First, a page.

Reimagining Talent, Leadership and Success in the 21st Century

[vc_row][vc_column][vc_column_text]This March, top executives, employers and leaders from various sectors across Africa will convene in Mauritius to share insights and shape conversation around leadership, talent, and organisational efficiencies on the continent through the Reimagine Talent Symposium. The event, hosted by ALU will be held from March 6 – 8, 2016.

The Symposium presents an opportunity for top employers in Africa to strategically rethink about unlocking the leadership potential of their teams both at the entry and middle management levels. It is also an opportunity for ALU’s employer partners and other top companies to see our flagship learning model in action and meet students at our Mauritius campus, African Leadership College (ALC).

Participating companies include Google, GE, Standard Bank and Swiss Re while featured speakers include Catherine Duggan, Assistant Professor at Oxford Said Business School (formerly of Harvard Business School); Wayne Acquah, HR Director at Coca Cola Company; and Kim Robinson, Head of Human Resources, Swiss Re Africa.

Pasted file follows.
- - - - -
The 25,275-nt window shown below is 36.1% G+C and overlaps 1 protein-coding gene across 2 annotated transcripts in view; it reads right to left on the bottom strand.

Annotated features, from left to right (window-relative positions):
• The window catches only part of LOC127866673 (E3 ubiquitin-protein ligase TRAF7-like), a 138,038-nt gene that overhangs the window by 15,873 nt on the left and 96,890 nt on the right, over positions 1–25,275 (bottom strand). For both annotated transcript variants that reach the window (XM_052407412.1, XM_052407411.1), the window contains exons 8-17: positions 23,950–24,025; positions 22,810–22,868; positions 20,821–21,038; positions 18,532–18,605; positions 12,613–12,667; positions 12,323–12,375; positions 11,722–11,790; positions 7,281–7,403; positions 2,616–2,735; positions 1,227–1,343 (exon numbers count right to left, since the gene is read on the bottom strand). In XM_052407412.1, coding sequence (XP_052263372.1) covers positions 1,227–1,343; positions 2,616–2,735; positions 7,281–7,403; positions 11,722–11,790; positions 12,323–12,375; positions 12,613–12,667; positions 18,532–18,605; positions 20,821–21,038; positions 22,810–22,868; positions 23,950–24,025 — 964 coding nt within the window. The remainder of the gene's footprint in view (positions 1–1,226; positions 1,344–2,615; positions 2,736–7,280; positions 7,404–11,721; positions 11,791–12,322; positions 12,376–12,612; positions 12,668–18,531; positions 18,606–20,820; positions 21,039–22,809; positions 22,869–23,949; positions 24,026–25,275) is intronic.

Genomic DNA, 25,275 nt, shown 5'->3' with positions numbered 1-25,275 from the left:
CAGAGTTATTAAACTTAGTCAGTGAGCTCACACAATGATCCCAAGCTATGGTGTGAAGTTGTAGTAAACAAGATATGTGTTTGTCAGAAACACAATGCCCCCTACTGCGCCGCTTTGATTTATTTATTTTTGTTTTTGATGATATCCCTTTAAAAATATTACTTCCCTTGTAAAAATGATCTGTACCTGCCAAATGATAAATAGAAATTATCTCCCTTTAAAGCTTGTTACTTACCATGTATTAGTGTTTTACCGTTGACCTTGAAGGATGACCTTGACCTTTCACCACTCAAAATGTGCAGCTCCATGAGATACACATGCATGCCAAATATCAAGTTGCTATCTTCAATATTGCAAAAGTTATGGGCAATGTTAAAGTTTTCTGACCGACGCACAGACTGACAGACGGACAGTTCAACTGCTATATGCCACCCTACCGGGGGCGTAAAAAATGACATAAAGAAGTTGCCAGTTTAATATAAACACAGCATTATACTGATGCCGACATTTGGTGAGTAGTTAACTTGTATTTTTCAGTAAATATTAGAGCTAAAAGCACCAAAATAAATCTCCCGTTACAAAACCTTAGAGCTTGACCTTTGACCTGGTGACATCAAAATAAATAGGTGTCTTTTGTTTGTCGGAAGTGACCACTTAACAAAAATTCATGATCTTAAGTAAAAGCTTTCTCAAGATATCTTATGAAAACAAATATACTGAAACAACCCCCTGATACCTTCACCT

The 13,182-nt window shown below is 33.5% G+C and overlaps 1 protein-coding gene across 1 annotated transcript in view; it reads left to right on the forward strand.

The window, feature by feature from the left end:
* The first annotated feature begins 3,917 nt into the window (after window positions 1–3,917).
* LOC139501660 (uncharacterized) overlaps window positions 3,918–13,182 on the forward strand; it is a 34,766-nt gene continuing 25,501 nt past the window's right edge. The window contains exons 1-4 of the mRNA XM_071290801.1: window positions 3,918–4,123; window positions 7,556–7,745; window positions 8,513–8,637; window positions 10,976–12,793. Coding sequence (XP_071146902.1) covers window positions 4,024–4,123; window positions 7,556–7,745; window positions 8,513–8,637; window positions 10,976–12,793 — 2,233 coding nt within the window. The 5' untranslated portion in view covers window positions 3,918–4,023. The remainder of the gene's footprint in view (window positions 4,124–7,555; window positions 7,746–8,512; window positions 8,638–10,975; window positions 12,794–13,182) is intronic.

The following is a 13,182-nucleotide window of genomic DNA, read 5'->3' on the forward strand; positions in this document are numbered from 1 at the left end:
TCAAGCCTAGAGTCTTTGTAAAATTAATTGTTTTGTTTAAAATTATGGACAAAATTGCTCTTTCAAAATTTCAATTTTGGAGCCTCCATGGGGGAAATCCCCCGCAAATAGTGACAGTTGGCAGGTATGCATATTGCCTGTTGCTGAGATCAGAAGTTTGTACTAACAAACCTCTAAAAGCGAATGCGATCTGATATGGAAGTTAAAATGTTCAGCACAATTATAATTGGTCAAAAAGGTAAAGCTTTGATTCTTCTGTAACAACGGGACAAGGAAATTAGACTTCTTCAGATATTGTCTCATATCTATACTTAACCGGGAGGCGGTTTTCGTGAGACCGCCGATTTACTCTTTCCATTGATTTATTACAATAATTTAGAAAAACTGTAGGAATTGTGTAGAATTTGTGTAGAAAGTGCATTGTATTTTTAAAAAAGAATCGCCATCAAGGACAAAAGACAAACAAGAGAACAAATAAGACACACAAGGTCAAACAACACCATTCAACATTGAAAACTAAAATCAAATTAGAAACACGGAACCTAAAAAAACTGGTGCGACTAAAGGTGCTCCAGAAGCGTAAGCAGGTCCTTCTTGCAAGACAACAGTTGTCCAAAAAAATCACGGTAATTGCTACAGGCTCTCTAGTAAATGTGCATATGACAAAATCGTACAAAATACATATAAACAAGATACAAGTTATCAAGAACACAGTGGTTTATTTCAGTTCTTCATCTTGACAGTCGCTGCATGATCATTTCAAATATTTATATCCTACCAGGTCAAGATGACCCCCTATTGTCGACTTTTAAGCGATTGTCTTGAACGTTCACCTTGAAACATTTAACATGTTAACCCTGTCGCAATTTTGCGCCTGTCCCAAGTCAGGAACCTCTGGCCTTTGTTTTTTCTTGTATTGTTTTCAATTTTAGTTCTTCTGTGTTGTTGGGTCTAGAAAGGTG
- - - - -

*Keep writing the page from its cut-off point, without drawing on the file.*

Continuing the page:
The talent and leadership development problem

21st Century employers have recognised the mismatch between the knowledge students acquire at university and the employable skills that companies need. In addition to the skill gap, they are faced with the challenge of training and empowering employees to be leaders in their organisations.

“Training programmes on the continent are still structured to train employees for competence in their current jobs; employees are not being prepared for the next level of leadership. It’s not surprising then that many organizations haven’t been able to unlock the leadership potential of their teams,” says Theodore Sutherland, Employer Partnerships and Curriculum Manager at ALC.

“Most HR Directors will tell you that they want versatile professionals who can think in entrepreneurial ways, but they do not have robust processes of identifying these 21st century leadership traits as part of their hiring process,” adds Sutherland. “As Sharmi Surainarian of African Leadership Academy’s Africa Careers Network (ACN) correctly reports,’talent managers on the continent will have to learn how to evaluate candidates on their potential—and not on performance and book-smarts alone.’”

Unlocking the potential in millennials

During the Reimagine Talent Symposium, ALC students will have the unique opportunity to learn about the breadth of ways the skills they have been developing in our Leadership Core, can be applied to a range of industries and companies.

To get students ready, the Career Development Centre (CDC) has been taking them through a series of rigorous training sessions that are both institution-driven and student-driven, in line with our student ownership model.